Instead, I just lay in bed and tried to think of every member of my family and every one of my closest friends. I started with my husband, my kids, my mother, my sisters, my brother, their spouses and kids, my aunts, and my father, who’s been dead for 19 years. Then I listed my close friends. I put them in alphabetical order so they were easier to remember.
The next day, it was much easier to remember everyone, even though it had been hard the first time.
And by the third day the names felt almost like a prayer.
It’s been a month, and now every morning I just say my prayer of names. Doing that makes me realize that I do have a belief system: almost everything is superfluous, except people. People matter. And there’s a strange emancipation that comes from acknowledging the people you love, and giving them your love, even when you know they can’t always understand you, accept you or love you back.
It’s difficult to live in this finite body and remember how thoughts, actions, and feelings spill over into the world. It is difficult to remember how interconnected we are, caught in an Indra’s Net of socio-economics, micro-aggressions, environmental systems, positive and negative vibes. So much of what touches us, influences us, penetrates us, is invisible to the naked eye.
Prayer strikes me as a formal tool to allow positive thoughts, our invisible influences, to pour forth into the world. To think with purpose and notice the people in my life as sacred. Not just mothers and fathers and children, but flippant cousins, second removed. I might not need to define a god before laying in bed at the end of the day and instead of tallying a to-do list or worrying about the next day’s busy schedule, running my thoughts like fingers through every good thing, the smell of the heater, the sound of my children’s breath, the beat of my heart. Perhaps, I need only to slow down, perhaps the moment alone is enough to define God in order to hold the people I love. Or people I don’t even know. I might hold an entire population wounded by racism, sexism, or other miscellaneous bigotry and envision that population as expansively empowered. Of course, the action doesn’t end there, but of course, the action must begin, and why not begin there, in the quiet dream, in the intent set by a vision strong enough to lead the next day forward.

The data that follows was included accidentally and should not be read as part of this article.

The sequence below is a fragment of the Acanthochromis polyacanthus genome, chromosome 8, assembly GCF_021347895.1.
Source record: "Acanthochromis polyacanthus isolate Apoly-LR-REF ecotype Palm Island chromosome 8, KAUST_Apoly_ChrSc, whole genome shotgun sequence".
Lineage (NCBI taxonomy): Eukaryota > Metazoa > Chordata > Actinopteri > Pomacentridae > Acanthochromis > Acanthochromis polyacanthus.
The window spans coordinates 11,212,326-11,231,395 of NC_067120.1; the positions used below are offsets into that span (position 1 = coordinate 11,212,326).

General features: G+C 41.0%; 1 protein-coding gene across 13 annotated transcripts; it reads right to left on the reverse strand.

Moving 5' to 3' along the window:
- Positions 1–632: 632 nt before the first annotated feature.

Dueholm, Benjamin. “Why pray?” Aeon, 12 January 2016, aeon.co/essays/what-is-prayer-supposed-to-accomplish. Accessed 29 November 2020.
Havrilesky, Heather. “Like a prayer.” Aeon, 17 March 2015, aeon.co/essays/can-secular-people-benefit-from-prayer. Accessed 29 November 2020.
Khazan, Olga. “When Prayer Makes Anxiety Worse.” Atlantic, 14 August 2014, theatlantic.com/health/archive/2014/08/when-prayer-makes-anxiety-worse/376002/. Accessed 29 November 2020.